Investing tax refunds is low priority for Canadians amid high cost of living: poll

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One in ten Canadians plan to invest their tax refund this year, poll finds
WATCH - One in ten Canadians plan to invest their tax refund this year, poll finds – Apr 28, 2024

Only one in 10 Canadians plan on investing their tax refund this year as other financial demands take priority, a new CIBC poll found.

Most Canadians are choosing to hold the funds as cash (39 per cent) or spend it on essentials (29 per cent). Some are planning on paying down debt (24 per cent) or putting it toward discretionary expenses (12 per cent), the poll released Friday found.

Investing was the least chosen option for handling tax refunds this year at 12 per cent.

Luka Marjanovic, managing director and head of CIBC Investor’s Edge, says more Canadians should consider investing their tax refund this year.

“There are more demands on money these days, but Canadians getting a lump sum this spring should consider the opportunity to put those funds to work for them as part of a broader investment plan—particularly given that higher inflation means the value of parked cash erodes more quickly,” Marjanovic said in a press release Friday.

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“While many Canadians are planning to hold on to their refund as cash, it may not be a good long term strategy.”

Savings, investments take a hit from rising cost of living

CIBC’s figures on tax refund spending plans are similar to last year’s findings, as Canadians continue to feel the financial burden of the high cost of living and ongoing economic uncertainty.

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Statistics Canada reported a 2.9 per cent inflation rate in March. Though the overall rate has cooled from the high of 8.1 per cent in the summer of 2022, the Bank of Canada’s policy rate remains elevated, forcing Canadians to cope with higher borrowing and shelter costs.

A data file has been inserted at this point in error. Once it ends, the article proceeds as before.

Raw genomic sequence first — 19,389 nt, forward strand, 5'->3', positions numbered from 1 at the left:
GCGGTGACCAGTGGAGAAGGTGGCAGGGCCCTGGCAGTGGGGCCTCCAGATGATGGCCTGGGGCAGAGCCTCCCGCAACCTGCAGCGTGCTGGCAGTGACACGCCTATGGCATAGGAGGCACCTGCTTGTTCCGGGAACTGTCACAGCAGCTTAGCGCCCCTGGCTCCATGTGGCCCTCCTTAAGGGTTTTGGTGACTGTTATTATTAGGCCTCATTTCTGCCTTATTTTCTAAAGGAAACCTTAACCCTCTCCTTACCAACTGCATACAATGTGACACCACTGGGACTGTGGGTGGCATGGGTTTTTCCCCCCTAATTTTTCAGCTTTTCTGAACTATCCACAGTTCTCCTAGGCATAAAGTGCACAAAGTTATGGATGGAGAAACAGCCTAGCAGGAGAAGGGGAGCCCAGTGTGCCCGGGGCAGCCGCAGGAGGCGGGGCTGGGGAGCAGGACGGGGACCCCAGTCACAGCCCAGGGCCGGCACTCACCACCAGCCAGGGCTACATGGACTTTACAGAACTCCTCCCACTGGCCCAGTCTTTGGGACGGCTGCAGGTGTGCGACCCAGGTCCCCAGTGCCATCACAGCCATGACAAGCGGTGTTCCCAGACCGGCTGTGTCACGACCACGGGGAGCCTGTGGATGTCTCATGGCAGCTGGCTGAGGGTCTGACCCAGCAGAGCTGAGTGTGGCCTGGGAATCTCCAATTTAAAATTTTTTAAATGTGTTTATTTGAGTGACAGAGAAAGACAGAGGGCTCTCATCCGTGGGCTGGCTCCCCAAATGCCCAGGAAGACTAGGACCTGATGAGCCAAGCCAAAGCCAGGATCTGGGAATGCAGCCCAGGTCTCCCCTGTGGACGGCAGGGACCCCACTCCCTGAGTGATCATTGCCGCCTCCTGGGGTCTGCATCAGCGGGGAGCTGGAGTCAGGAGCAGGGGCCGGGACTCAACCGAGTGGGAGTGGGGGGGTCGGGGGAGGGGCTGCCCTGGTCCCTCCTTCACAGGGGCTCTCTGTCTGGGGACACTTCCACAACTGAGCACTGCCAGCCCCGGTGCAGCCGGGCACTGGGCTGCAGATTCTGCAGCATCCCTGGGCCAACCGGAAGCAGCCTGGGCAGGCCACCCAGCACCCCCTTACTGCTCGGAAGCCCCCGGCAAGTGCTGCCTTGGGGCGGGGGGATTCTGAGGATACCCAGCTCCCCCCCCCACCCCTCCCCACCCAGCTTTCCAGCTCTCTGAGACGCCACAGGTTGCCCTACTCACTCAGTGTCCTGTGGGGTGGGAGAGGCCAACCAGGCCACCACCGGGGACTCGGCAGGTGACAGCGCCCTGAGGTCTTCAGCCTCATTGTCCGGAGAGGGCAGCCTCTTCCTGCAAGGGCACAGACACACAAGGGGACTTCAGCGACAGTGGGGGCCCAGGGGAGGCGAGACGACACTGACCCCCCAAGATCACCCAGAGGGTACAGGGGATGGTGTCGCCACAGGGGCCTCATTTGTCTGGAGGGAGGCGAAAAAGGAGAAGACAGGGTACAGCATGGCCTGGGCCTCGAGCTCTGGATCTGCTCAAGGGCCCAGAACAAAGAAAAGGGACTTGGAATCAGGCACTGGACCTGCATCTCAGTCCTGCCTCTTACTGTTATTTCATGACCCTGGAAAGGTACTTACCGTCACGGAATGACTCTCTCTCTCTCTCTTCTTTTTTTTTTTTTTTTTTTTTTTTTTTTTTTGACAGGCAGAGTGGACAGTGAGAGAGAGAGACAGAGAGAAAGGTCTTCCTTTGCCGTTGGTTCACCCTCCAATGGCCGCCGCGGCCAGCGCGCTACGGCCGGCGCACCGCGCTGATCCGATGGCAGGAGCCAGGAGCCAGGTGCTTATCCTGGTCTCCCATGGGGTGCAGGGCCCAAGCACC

Click to play video: '2024 Federal budget poll'
2024 Federal budget poll

Another Ipsos poll released Friday, conducted for Global News, showed the cost-of-living crisis is only getting more bleak. Four in five Canadians (80 per cent) feel that owning a home is only for the rich, the poll found.

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With a bigger chunk of the monthly budget going to cost-of-living expenses, the poll also found some Canadians have less to put away in savings.

Twenty-one per cent of respondents said they’re putting retirement saving on pause as life becomes more expensive, which is six percentage points higher than in March 2023.

Some 29 per cent said they’ve dipped into their personal savings to make ends meet, while 15 per cent are using the money they’ve put aside for retirement.

Both poll findings come after the 2024 federal budget’s release last week, promising to boost affordability for Canadians.

The Ipsos poll on behalf of CIBC Investor’s Edge was conducted between April 3 and 4. A sample of 1,001 Canadians aged 18 and over were interviewed.

The precision of the online poll is measured using a credibility interval, the release says. In this case, the findings are accurate to within ±3.8 percentage points, or 19 times out of 20, had all Canadians aged 18 and over been polled.

— with files from Global News’ Craig Lord

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